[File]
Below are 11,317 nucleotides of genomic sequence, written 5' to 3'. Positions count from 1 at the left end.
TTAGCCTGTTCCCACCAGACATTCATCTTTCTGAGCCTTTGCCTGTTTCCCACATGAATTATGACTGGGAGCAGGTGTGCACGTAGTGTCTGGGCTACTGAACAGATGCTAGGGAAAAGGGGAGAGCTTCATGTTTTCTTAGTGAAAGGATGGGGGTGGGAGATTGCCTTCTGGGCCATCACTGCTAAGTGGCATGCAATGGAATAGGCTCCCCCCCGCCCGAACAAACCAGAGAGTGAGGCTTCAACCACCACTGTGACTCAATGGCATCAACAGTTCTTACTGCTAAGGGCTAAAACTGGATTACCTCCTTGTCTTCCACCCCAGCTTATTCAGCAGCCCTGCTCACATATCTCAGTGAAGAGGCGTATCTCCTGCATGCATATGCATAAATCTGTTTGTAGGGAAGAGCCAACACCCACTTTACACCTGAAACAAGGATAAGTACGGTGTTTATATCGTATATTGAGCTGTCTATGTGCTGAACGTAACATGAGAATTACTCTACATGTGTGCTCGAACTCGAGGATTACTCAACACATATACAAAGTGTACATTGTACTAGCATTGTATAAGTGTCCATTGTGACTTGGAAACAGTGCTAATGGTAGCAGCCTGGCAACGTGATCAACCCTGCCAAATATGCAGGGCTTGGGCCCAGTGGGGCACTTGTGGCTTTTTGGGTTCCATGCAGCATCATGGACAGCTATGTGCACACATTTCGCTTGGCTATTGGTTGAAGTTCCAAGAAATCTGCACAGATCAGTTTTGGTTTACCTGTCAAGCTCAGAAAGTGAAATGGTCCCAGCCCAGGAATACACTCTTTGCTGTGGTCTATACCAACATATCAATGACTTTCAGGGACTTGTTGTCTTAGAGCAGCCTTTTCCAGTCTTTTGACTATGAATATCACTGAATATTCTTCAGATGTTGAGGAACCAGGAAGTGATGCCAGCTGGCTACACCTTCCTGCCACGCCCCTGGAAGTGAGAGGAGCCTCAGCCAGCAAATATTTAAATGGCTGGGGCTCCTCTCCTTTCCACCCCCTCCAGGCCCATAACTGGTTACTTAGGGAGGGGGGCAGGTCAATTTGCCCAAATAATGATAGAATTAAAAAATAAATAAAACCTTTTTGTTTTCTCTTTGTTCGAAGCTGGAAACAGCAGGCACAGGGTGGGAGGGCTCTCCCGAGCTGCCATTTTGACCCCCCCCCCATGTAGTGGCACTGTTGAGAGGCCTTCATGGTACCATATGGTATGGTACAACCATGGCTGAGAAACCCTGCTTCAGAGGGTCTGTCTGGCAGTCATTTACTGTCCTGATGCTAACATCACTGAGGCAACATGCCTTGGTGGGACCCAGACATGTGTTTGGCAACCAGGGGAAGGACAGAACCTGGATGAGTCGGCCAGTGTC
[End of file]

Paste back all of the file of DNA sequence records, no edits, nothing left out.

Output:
Below are 11,317 nucleotides of genomic sequence, written 5' to 3'. Positions count from 1 at the left end.
TTAGCCTGTTCCCACCAGACATTCATCTTTCTGAGCCTTTGCCTGTTTCCCACATGAATTATGACTGGGAGCAGGTGTGCACGTAGTGTCTGGGCTACTGAACAGATGCTAGGGAAAAGGGGAGAGCTTCATGTTTTCTTAGTGAAAGGATGGGGGTGGGAGATTGCCTTCTGGGCCATCACTGCTAAGTGGCATGCAATGGAATAGGCTCCCCCCCGCCCGAACAAACCAGAGAGTGAGGCTTCAACCACCACTGTGACTCAATGGCATCAACAGTTCTTACTGCTAAGGGCTAAAACTGGATTACCTCCTTGTCTTCCACCCCAGCTTATTCAGCAGCCCTGCTCACATATCTCAGTGAAGAGGCGTATCTCCTGCATGCATATGCATAAATCTGTTTGTAGGGAAGAGCCAACACCCACTTTACACCTGAAACAAGGATAAGTACGGTGTTTATATCGTATATTGAGCTGTCTATGTGCTGAACGTAACATGAGAATTACTCTACATGTGTGCTCGAACTCGAGGATTACTCAACACATATACAAAGTGTACATTGTACTAGCATTGTATAAGTGTCCATTGTGACTTGGAAACAGTGCTAATGGTAGCAGCCTGGCAACGTGATCAACCCTGCCAAATATGCAGGGCTTGGGCCCAGTGGGGCACTTGTGGCTTTTTGGGTTCCATGCAGCATCATGGACAGCTATGTGCACACATTTCGCTTGGCTATTGGTTGAAGTTCCAAGAAATCTGCACAGATCAGTTTTGGTTTACCTGTCAAGCTCAGAAAGTGAAATGGTCCCAGCCCAGGAATACACTCTTTGCTGTGGTCTATACCAACATATCAATGACTTTCAGGGACTTGTTGTCTTAGAGCAGCCTTTTCCAGTCTTTTGACTATGAATATCACTGAATATTCTTCAGATGTTGAGGAACCAGGAAGTGATGCCAGCTGGCTACACCTTCCTGCCACGCCCCTGGAAGTGAGAGGAGCCTCAGCCAGCAAATATTTAAATGGCTGGGGCTCCTCTCCTTTCCACCCCCTCCAGGCCCATAACTGGTTACTTAGGGAGGGGGGCAGGTCAATTTGCCCAAATAATGATAGAATTAAAAAATAAATAAAACCTTTTTGTTTTCTCTTTGTTCGAAGCTGGAAACAGCAGGCACAGGGTGGGAGGGCTCTCCCGAGCTGCCATTTTGACCCCCCCCCCATGTAGTGGCACTGTTGAGAGGCCTTCATGGTACCATATGGTATGGTACAACCATGGCTGAGAAACCCTGCTTCAGAGGGTCTGTCTGGCAGTCATTTACTGTCCTGATGCTAACATCACTGAGGCAACATGCCTTGGTGGGACCCAGACATGTGTTTGGCAACCAGGGGAAGGACAGAACCTGGATGAGTCGGCCAGTGTC